The vital art of giving customers what they want

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The Independent Online
"WHY is it that Casio can sell a calculator more cheaply than Kellogg's can sell a box of cornflakes? Does corn cost that much more than silicon?" It is a good question, and just one of many that open the first chapter of a book that goes closer than most management texts to the heart of why some little-known companies are taking off, and why some big names are on the road to nowhere.

The point that the authors, Michael Treacy and Fred Wiersma, are seeking to make is that while some, albeit not enough, organisations constantly endear themselves to us, others "just don't seem to know how to please". It is not as if their managers go to work in the morning intending to fail, but for all practical purposes, they say, they have chosen failure.

The reason is that the world has changed. "Customers today want more of those things they value.

"If they value low cost, they want it lower. If they value convenience or speed when they buy, they want it easier and faster. If they look for state-of-the-art design, they want to see the art pushed forward.

"If they need expert advice, they want companies to give them more depth, more time and more of a feeling that they're the only customer," Treacy and Wiersma write in The Discipline of Market Leaders.

The important thing for those setting the strategy of companies to remember is that there is no future in trying to meet all these demands. They must decide which value they wish to highlight and stick to it.

Consequently, the oft-cited Wal-Mart, having nailed its colours to the mast of low cost, must always lead on price. Similarly, Hertz concentrates on reducing bureaucracy - to make hiring a car nearly as simple as hailing a cab. And L L Bean, the mail-order clothing company, sets such great store by service that its telephone sales reps sound as friendly as a neighbour, and so on.

Such companies do not shine in every way. They are thriving because "they shine in a way their customers care most about". If this sounds a lot easier than trying to cover all the bases, as most management gurus suggest is necessary, it is not. Such an approach assumes that the company knows what its customers value most.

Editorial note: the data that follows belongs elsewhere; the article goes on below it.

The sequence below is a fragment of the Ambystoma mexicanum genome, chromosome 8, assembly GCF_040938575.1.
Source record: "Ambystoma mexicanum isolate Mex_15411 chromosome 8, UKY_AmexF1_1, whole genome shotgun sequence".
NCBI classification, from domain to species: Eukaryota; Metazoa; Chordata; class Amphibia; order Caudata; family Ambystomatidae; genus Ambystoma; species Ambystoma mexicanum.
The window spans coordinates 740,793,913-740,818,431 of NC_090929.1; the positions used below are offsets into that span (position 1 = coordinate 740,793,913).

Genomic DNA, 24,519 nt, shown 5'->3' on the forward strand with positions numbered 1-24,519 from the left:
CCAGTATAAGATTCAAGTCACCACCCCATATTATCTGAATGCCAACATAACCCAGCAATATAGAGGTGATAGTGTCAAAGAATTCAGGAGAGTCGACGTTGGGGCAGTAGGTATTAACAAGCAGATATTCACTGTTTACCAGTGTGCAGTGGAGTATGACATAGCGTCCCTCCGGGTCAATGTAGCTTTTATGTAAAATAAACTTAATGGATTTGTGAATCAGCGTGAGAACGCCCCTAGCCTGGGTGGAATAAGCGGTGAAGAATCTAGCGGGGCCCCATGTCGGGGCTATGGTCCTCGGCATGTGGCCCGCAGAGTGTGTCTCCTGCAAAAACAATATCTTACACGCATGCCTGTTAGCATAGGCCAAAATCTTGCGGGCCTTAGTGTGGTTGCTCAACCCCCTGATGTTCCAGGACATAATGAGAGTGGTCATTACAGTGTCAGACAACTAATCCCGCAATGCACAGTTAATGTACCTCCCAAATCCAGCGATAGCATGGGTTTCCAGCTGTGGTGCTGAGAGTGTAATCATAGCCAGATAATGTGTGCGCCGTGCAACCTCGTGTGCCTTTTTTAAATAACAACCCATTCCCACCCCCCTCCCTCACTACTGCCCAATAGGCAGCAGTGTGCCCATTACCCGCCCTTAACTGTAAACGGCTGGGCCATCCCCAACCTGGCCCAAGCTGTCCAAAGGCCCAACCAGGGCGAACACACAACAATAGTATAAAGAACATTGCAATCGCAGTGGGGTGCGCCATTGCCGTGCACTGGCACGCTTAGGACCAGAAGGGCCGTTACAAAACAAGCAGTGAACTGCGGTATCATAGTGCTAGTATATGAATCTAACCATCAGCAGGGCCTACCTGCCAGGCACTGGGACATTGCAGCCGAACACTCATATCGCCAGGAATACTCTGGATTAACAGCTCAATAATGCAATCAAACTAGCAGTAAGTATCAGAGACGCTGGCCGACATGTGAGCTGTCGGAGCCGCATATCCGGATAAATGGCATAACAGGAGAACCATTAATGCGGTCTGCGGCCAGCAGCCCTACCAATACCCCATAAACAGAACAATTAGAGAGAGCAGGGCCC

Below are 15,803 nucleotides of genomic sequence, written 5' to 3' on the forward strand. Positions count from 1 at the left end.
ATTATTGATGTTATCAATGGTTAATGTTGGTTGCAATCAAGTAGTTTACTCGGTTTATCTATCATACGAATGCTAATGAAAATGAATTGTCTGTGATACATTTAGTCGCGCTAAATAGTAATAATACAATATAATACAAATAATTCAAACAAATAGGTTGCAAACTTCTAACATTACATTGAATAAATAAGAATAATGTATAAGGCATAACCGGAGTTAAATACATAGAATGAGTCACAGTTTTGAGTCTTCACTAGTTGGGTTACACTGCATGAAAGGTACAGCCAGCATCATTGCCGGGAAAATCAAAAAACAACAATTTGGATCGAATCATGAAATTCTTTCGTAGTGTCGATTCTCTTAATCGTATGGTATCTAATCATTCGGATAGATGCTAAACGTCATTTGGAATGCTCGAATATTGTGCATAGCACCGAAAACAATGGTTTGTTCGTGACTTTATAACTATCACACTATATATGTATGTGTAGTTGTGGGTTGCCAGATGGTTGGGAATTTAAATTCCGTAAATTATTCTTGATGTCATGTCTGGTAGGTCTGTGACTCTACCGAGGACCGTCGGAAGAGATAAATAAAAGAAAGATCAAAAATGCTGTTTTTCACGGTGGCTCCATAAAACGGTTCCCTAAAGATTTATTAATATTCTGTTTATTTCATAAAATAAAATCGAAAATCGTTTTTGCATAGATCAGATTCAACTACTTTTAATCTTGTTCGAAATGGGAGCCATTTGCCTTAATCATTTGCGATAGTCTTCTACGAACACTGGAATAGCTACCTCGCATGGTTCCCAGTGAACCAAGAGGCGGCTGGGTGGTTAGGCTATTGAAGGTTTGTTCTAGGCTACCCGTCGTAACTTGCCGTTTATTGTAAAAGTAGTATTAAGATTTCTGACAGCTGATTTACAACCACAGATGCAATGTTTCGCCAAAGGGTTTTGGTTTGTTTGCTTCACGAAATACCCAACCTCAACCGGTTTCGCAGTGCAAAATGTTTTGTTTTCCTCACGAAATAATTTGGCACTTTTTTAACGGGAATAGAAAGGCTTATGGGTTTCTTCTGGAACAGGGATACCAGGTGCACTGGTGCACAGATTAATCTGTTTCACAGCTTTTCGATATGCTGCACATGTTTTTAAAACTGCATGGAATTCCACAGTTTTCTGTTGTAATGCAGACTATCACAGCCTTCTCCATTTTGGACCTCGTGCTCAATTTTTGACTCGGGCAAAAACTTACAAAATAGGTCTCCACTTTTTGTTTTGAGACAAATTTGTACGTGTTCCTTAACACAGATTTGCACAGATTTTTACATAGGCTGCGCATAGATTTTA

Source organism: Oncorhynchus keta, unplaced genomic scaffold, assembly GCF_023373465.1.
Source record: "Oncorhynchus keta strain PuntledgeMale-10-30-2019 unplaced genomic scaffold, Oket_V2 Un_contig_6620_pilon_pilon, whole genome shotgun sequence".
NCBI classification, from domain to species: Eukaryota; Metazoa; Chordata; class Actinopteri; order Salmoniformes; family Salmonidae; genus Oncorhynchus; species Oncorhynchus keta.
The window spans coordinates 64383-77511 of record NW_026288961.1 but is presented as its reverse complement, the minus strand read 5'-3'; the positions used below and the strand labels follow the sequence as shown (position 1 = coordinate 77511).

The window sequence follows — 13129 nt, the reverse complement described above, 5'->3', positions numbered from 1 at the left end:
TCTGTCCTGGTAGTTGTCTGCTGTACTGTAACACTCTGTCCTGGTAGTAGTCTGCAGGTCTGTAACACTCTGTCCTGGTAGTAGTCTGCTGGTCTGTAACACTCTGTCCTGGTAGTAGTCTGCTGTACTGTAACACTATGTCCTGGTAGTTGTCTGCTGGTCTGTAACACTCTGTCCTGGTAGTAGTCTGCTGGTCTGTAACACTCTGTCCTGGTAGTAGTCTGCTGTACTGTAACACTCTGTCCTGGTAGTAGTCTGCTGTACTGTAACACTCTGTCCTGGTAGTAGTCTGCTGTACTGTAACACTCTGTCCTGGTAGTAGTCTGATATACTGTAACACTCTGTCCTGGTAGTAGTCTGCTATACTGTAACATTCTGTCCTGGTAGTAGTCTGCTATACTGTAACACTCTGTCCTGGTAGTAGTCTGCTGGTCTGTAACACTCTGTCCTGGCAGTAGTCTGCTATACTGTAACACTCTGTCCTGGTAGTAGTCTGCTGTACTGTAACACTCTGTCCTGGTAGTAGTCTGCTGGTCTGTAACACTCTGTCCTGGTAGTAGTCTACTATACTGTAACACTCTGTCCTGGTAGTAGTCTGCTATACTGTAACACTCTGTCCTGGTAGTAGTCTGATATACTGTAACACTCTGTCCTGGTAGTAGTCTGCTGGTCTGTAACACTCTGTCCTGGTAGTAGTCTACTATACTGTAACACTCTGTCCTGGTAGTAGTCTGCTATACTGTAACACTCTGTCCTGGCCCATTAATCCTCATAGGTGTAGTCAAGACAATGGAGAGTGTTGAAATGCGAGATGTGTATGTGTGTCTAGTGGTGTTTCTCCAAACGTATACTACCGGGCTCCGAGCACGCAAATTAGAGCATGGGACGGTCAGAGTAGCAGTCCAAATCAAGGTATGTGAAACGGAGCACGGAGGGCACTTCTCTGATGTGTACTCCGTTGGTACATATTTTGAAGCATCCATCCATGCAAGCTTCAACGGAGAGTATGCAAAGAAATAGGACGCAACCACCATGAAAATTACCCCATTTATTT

Nevertheless, the book, hailed as a breakthrough on re-inventing competition from "the management consultancy [CSC Index] that brought you re-engineering the corporation" has much that should inspire managers to attempt to find out.

In researching the book, the authors studied 80 market leaders with a view to placing each in one of three "value disciplines" - best total cost, best product or best total solution. The successful companies, they suggest, literally build their organisations around whichever one they fit into.

Each demands a distinct organisational model with its own structure, processes, and culture. There are also important operational implications stemming from whichever one is selected - and the authors assist understanding them with the aid of case studies.

Most of the examples used are, as usual, American, but they are generally well enough known to mean something to the British reader. More importantly, perhaps, the authors, possibly conscious of what happened to Peters and Waterman's excellent companies, point out that media praise often turns out to be a curse. Indeed, Federal Express, not for the first time, merits a mention among the elite. But Treacy and Wiersma are also at pains to point out that the Memphis-based courier is not having it all its own way. Airborne Express of Seattle is apparently winning business by delivering "a different kind of value". While FedEx has chosen to create customer value through excellence of execution Airborne is using excellence in customer care. There is probably room for both approaches, and one cannot say whether FedEx will follow other great American success stories in falling from grace. But the consultants have a salutary point to make.

Rejecting the idea that such things are all down to fate, they suggest that "praised and praiseworthy companies often fall into decline because they fail to maintain their well-conceived strategies". Having become market leaders many firms rest on their laurels, thereby violating a central rule of market leadership: "Dominate your market by improving value, year after year."

q The Discipline of Market Leaders, Michael Treacy and Fred Wiersma, HarperCollins, pounds 16.99.

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